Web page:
Isolation Is the Key All electrical systems have buses to which individual power-using items are connected. A bus is a common wire, often of high capacity, to which several power users are connected. For example, think of the circuit-breaker panel in your house. One breaker may control power to kitchen outlets. That circuit of outlets could have several items plugged in, such as a refrigerator, blender, mixer and so on. That's how a bus works. It is a common source of power for several related electrical loads.
The starting point — literally — of an airplane electrical system is a battery bus, which, as the name implies, is powered by the battery. The starter connects to the battery bus, and once the engine is running and the alternator is on line, the battery is recharged through the battery bus.
In simple electrical systems, all other buses are connected to the battery bus and then distribute power around the airplane. At first thought, that seems like a good idea. The alternator is sending power to the battery bus, and if the alternator fails, you can continue using stored energy from the battery for many minutes. But as in all things electrical, there is a trap in having the battery bus always on line.
For example, what if the big wire connecting the battery to the battery bus chafes through and shorts out to the airframe? Within seconds the alternator will be fried and the battery power will drain uselessly to ground. In reality, all that failed was the wire from the battery, while the alternator was working perfectly until it too was shorted out by that single failure.
The way to prevent this situation is to isolate the battery and its bus from the entire electrical system so that its failure can't take down the whole system. If there were isolation, only the battery and its stored power would be lost while the alternators would continue to power the rest of the system.
Isolating the battery bus is most important because it has such large capacity that is necessary for engine starting. Turbine-engine starters can draw 1,000 amps, or even more, for a brief period when we engage the starter. Even piston engine starters can draw hundreds of amps initially. That means all of the wires connected to the battery and its bus must be huge, and the failure of such large wires could short out the entire system almost instantly without proper isolation.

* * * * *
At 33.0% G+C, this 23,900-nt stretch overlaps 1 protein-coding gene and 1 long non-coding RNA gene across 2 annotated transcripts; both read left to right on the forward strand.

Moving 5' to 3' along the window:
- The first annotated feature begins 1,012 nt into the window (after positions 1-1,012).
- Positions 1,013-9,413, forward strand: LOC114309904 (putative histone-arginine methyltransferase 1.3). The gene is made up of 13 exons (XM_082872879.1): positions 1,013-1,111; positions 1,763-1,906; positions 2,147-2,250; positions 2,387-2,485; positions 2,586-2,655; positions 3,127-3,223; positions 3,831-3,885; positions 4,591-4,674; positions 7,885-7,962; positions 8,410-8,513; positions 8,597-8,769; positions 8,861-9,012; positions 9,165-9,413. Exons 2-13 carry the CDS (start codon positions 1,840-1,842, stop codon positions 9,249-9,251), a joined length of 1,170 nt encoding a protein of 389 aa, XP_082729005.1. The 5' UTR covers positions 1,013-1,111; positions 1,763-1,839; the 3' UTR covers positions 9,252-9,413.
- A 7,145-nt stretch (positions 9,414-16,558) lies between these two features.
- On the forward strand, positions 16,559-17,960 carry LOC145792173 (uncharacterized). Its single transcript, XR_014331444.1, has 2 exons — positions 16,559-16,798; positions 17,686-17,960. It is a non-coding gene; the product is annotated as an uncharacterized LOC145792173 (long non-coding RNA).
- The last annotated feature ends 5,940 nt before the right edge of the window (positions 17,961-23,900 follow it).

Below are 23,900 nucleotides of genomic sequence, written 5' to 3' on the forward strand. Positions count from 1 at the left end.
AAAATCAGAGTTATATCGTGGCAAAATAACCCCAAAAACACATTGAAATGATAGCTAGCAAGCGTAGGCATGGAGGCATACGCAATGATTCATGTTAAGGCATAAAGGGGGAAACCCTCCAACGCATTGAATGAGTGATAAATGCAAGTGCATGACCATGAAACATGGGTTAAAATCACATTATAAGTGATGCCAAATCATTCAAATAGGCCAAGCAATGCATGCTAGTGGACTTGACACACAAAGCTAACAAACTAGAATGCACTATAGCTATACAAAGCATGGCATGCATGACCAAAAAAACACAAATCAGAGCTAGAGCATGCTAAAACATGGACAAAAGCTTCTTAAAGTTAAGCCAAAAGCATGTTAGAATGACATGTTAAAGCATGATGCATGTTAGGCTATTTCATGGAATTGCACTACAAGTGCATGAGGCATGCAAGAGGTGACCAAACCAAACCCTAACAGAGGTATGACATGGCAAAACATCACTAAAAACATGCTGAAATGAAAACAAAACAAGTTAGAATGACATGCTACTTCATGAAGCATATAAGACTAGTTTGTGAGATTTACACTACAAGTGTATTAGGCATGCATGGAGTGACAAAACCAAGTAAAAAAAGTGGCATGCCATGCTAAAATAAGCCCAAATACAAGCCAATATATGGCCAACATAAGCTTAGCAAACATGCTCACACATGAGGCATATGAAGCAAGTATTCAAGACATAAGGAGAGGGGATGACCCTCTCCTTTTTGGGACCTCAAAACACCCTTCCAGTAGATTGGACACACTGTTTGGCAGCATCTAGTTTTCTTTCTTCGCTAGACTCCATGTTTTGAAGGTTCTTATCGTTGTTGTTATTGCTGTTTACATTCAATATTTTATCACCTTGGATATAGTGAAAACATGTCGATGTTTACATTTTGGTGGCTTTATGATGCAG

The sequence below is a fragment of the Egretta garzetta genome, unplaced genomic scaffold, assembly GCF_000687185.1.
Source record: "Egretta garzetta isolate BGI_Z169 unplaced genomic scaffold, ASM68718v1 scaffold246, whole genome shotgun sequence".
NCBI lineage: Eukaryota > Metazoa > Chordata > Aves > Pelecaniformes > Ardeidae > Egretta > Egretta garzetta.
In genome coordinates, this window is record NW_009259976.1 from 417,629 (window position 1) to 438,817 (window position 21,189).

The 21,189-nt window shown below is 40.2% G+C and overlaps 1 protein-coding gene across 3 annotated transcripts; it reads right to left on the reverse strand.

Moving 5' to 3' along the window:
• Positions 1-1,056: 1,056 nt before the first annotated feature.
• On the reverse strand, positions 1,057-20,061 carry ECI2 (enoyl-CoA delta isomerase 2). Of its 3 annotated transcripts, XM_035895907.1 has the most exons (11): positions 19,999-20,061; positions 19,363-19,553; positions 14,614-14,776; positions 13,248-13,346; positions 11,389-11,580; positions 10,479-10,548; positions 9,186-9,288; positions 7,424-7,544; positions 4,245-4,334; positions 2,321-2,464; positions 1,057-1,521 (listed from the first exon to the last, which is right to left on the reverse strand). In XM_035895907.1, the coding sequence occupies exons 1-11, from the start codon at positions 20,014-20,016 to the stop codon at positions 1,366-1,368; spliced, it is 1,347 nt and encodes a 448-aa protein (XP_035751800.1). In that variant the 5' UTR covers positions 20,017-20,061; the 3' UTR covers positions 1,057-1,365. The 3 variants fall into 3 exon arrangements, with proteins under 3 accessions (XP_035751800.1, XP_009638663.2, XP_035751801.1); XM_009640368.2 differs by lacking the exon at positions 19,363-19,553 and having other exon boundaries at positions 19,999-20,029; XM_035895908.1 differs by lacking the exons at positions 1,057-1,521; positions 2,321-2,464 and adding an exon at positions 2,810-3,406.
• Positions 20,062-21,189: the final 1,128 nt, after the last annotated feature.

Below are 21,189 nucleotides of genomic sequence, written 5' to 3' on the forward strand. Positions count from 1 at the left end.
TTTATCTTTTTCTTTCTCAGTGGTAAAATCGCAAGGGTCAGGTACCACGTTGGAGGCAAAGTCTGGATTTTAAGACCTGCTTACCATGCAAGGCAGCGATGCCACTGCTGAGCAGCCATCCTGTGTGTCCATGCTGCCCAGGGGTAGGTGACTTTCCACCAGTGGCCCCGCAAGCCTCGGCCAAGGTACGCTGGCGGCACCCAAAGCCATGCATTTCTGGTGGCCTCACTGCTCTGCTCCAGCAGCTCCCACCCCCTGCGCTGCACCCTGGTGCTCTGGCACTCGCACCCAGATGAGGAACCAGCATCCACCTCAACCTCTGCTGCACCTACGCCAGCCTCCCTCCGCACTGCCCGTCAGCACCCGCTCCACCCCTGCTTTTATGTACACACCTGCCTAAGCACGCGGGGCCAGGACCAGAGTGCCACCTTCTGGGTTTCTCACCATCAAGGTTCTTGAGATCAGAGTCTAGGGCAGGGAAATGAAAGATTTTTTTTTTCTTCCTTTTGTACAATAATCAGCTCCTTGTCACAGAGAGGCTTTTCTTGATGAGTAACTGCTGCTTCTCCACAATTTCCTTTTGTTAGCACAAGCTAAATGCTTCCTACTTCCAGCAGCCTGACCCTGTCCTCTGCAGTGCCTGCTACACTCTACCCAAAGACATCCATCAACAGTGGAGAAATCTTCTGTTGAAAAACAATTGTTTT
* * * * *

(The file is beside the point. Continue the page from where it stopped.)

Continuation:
Every other electrical bus and component in the electrical system can also short out and drain power away from the whole system without proper isolation. A short circuit also typically creates a great deal of heat as more electrical current flows through a wire too small to carry the load. That's another reason every electrically powered item must be protected by a circuit breaker, but the threat to the entire electrical system is a more complicated issue.
Because it is not possible to fully protect every connection from a massive short, or the failure of a circuit breaker, the electrical systems in recently designed transport airplanes, and in some newer light airplanes, are physically separated during flight.
In these most redundant electrical systems, the airplane is usually split in half because there are two engines and two generating sources. The right- and left-side electrical systems operate in parallel with each other, supplying power to individual items, and the operation is transparent to the pilots. For example, the primary flight instruments on the right side of the airplane come from the buses on that side with no connection to the electrical buses on the left side. If a massive failure wipes out the buses on one side of the airplane, the other side continues to function normally.